Lockdown: Adapting your fitness goals to the changing times
7 April 2020 • 3 Minute Read
So, it’s two weeks into lockdown and, I don’t know about you, but I’m starting to get bored. I finished my uni work, watched plenty of Netflix, looked for jobs, read some books and then reached a plateau. Without my daily trips to the gym or the pool, I found that I was lacking the motivation that I usually have for exercise. Although I have some home-workout equipment, without the squat racks, benches, a variety of weights of dumbbells and cardio machines, I can’t do the same level of workouts at home.
In this article, I’ve put together some tips for working out and some new goals to set yourself, if your old ones are no longer achievable.
Focus on improving balance and stability
Balance and stability are so important to everyone, from a sedentary office worker to a pro-athlete. It is a fundamental skill that ensures that you have control over the movements that your body is doing. This is achieved through having a balanced set of muscles on both sides of your body (surprisingly, most people are pretty uneven), having a strong core and improving coordination. Below are some exercises that will help increase your balance and stability. If you’re unsure about any of the exercises, have a search on youtube or google and there are plenty of demos.
Single leg deadlifts
With, or without a weight, stand with your feet hip-width apart. Lean forward with a flat back, lifting one leg straight up and in line with your back. The leg on the floor should have a slight bend in it. Ensure that your hips are parallel to the ground at all times (don’t let the raised hip reach up). To make sure your hips are parallel, point your lifted toe in towards your body.
Jump to the side, laterally, crossing the furthest leg behind your body, in the direction of the jump.
In slow and controlled motion, step-up onto a box and lower yourself slowly back down. This should be a slow movement to ensure it is working your balance and stability.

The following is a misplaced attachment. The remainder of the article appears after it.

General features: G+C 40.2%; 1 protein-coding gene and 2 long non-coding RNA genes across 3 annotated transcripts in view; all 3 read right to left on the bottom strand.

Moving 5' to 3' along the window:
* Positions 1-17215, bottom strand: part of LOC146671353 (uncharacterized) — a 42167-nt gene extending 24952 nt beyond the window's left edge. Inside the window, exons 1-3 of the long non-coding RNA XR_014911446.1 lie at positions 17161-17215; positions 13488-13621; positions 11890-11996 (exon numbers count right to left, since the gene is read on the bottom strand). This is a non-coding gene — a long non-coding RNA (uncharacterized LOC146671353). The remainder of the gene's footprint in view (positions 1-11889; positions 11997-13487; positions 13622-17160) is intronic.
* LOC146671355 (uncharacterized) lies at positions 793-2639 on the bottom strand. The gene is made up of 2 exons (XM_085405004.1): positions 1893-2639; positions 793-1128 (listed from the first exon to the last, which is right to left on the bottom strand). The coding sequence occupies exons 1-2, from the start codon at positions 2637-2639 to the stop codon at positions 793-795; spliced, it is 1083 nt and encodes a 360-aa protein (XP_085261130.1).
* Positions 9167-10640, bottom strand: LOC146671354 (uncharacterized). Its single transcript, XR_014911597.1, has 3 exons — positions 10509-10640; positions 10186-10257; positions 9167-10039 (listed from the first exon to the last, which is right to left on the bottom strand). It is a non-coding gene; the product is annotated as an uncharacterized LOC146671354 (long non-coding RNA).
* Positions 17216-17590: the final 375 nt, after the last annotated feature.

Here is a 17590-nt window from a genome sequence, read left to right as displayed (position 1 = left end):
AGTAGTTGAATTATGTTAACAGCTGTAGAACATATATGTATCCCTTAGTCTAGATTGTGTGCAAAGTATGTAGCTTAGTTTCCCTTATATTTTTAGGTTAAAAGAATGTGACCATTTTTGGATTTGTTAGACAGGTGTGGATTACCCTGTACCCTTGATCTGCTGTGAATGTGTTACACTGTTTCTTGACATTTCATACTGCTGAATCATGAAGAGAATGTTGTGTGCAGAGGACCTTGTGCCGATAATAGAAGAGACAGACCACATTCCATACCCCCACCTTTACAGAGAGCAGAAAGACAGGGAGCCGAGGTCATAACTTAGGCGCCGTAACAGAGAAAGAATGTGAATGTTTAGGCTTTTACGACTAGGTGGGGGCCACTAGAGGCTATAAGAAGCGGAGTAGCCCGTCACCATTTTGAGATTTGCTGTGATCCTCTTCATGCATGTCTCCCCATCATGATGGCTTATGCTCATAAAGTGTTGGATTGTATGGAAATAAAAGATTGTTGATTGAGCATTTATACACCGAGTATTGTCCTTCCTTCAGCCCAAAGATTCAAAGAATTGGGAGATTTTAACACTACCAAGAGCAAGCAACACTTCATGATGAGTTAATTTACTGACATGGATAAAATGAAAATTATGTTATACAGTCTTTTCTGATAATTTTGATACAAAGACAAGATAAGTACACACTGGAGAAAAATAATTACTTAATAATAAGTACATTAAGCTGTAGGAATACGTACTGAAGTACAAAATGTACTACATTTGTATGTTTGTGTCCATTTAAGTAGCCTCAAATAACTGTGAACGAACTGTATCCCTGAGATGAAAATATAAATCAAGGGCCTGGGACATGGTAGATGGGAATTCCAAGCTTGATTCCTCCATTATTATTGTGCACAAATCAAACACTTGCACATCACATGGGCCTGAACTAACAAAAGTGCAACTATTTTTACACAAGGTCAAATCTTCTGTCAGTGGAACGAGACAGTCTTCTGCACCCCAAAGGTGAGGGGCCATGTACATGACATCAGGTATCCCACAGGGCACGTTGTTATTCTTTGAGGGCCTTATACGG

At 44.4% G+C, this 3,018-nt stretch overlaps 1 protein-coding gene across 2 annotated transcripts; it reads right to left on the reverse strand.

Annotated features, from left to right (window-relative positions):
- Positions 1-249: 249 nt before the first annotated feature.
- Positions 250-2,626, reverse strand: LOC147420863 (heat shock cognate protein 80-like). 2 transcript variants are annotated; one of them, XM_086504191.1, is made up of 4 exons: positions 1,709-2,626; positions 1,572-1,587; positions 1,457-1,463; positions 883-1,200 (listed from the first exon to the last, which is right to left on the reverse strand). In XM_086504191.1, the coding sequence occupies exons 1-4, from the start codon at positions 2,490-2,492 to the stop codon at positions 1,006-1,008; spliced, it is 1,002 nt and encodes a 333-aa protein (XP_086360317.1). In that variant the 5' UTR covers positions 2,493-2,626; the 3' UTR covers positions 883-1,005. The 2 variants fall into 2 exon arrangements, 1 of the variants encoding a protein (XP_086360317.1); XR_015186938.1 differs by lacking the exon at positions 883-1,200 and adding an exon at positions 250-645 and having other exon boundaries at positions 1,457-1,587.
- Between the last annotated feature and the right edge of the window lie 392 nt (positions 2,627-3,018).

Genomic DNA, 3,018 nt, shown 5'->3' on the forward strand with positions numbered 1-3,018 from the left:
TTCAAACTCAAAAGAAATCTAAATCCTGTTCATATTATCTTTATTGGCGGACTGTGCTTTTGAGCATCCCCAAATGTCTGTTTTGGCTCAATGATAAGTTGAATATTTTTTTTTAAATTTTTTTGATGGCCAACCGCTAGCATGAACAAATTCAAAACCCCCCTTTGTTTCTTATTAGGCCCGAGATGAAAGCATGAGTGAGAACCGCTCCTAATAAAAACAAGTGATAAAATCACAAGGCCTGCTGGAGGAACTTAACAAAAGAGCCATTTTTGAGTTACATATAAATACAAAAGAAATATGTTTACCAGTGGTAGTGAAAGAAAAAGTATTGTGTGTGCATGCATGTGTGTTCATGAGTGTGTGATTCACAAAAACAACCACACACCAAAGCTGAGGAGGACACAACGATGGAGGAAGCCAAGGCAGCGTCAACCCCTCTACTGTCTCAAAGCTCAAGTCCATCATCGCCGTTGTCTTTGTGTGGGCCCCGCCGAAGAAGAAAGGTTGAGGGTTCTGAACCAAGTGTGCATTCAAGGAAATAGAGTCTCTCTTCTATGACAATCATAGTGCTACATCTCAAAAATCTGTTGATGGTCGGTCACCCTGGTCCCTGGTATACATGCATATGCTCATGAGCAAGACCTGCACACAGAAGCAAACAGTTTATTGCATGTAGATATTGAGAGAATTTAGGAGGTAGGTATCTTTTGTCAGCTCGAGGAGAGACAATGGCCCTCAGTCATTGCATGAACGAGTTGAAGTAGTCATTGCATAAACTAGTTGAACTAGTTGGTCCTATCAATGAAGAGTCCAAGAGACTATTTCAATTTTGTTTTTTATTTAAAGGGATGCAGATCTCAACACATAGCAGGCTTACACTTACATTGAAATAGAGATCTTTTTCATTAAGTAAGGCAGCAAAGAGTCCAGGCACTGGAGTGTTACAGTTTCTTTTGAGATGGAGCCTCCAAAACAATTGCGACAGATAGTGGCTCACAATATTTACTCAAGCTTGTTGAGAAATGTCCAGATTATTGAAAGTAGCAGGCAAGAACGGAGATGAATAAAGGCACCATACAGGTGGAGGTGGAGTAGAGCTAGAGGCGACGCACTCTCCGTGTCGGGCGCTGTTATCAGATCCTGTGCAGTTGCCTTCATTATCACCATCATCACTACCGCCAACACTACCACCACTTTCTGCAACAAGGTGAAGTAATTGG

Single leg squats
Lift one leg off from the ground and squat down slowly. The lifted foot can be in front of you or behind you, wherever it feels best.
To make this exercise harder, you can add a jump from the bottom of the squat and up. To make this slightly easier, place a chair underneath you and squat slowly onto the chair, then back up.
Set yourself a few trickier exercises to master
The exercise that I’ve most recently mastered is the pistol squat. There are loads of cool exercises available online that you can choose to master, and a variety of progressions so that you can get there from any level. Next on my list is to do 10 pull-ups! Let’s see how that goes!
The list of exercises you could try to master is endless but here are some suggestions:
- Pistol Squats
- Handstand walks
- Box Jumps
Focus on improving your flexibility
I’ve recently downloaded the downdog app and have been enjoying trying out different types of yoga. Yoga is great for relaxation, stability, strength and flexibility. On the app, you can choose a selection of different styles of yoga, abilities, durations and which area you want to focus on. Although I’m a complete newbie to yoga, I’m finding it easy to follow and the exercises are all modifiable, depending on your ability.
Another goal that I want to achieve is being able to do the splits. Anyone who knows me will know that my flexibility is awful (although improved recently). In the past, when I was a runner, I frequently got shin splints and other injuries due to tight calves and lack of stretching. Stretching is always important before and after a workout but, with the extra time on my hands, I’m enjoying having at least 10 minutes extra per day, dedicated to stretching and relaxation. If you’re unsure on how exactly to stretch, try a yoga app or youtube video to get a routine and see what works for you.
(Whilst we still can) Get outside the house
Although it’s starting to look more and more like we’ll have a ban on exercise outside your home, whilst we still can, it’s super beneficial to get out and clear your head. This is great for your mental health, getting that daily dose of vitamin D and making the most of the sunshine (please no sitting down or sunbathing though!). Whether it’s doing the Couch to 5k, starting cycling or going for a walk, getting outside and changing up your routine can prevent the lull in motivation.